There is a lot of talk (and rightly so) about the best way to do evangelism in an urban context. Do we stick on events or run services? Do we forget programmes and focus on relationships? Do we go attractional, missional or some other buzzword approach altogether? Do tent meetings and mission weeks work anymore or ought we to find other means of sharing the gospel? Questions abound.
I am convinced we oughtn’t to be dogmatic about these things. I share the majority view within evangelicalism on door-2-door evangelism, but I am also conscious that there are places where this sort of work continues and is seeing real fruit for the gospel. For every few people who won’t come to an event, you can find one who will. Whilst some people want solid relationships before they will give the gospel 5 minutes, there are others who really respond to direct appeal in the safety of a fairly anonymous meeting. There are those who will readily buy into ‘services’ and those who won’t. I’m sure this is basically in line with Paul’s ‘all things to all men’.
When thinking about what we ought to do, it will depend on your context. Some urban areas, and different people in different places, will suit different approaches. CAP job clubs may sail in one place and be a total dead loss in another. Sitting around in community hubs and engaging with locals might work on some estates and be a total waste of time in other deprived areas. Some places might have mosques to engage while others don’t have a single Muslim within 5 miles of the estate. We’ve got to find the approach that works in our particular context rather than trying to prescribe ‘models’ for the urban context as if there is any such thing as one type of urban context.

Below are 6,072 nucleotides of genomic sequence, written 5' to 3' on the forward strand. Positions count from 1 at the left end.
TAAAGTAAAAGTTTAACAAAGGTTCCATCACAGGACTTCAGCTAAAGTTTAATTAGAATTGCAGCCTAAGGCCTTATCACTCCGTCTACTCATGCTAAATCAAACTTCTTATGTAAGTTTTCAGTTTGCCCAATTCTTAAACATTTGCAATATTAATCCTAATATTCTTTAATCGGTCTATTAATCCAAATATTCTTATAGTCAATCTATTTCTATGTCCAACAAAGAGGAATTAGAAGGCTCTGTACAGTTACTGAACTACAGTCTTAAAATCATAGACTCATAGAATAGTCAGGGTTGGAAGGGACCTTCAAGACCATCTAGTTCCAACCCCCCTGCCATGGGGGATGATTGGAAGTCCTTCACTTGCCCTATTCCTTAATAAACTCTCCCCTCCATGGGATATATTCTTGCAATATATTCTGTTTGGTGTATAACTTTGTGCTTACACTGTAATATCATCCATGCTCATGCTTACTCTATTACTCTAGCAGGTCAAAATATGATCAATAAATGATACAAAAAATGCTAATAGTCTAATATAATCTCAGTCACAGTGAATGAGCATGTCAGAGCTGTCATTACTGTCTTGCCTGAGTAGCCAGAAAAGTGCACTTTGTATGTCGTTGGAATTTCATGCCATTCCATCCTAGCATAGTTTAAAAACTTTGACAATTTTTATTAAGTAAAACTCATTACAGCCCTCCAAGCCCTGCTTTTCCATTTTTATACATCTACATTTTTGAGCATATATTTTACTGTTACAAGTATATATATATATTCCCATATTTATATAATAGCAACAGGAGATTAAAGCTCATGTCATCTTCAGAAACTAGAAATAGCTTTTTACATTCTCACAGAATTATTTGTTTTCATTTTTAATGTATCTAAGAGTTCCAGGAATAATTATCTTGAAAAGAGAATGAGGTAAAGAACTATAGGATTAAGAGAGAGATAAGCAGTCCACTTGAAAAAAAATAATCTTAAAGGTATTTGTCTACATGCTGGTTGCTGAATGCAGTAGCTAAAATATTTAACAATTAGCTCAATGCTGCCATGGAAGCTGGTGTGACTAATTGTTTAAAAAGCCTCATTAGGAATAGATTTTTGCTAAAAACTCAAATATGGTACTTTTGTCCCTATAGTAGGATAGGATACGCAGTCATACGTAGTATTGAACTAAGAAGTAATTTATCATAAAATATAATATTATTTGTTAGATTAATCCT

What we can say, wherever you happen to minister, is that at some point you’ve got to share the gospel. You might run a food bank or a CAP job club but, despite the doling out of food parcels or CV writing, unless the gospel is at some point stated we have not been engaged in mission, evangelism or the work of making disciples. Nobody will, or even can, become a Christian because I taught them to write in English. Unless, at some point, our services, mercy ministries, programmes or whatever we want to call them actually share the good news of salvation in Christ Jesus, we have done little more than convince people we are nice. That might be very nice, but it won’t move anyone closer to salvation.
This is ultimately true whether we lean toward attractional, missional or any other form of evangelism. If your programmes and ministries don’t share the gospel, how can they credibly be called gospel work? If your relationships and friendships don’t lead to discussion of the gospel of Jesus Christ, in what way have we been on mission? Unless you actually share the gospel, you just haven’t done evangelism or mission.
If we are in the business of making disciples of Jesus Christ – somewhere, somehow – you’ve got to share the message of how one can become a disciple of Jesus Christ. We can’t expect to make disciples if we never tell anyone how to become a disciple. We can’t expect anyone to come to Christ if we never talk about how one might come to know him. We cannot expect sinners to come in repentance and faith if we never mention sin, the need for repentance or the nature of faith in Jesus.
Whatever you do, and however you do it, at some point you’ve got to share the gospel.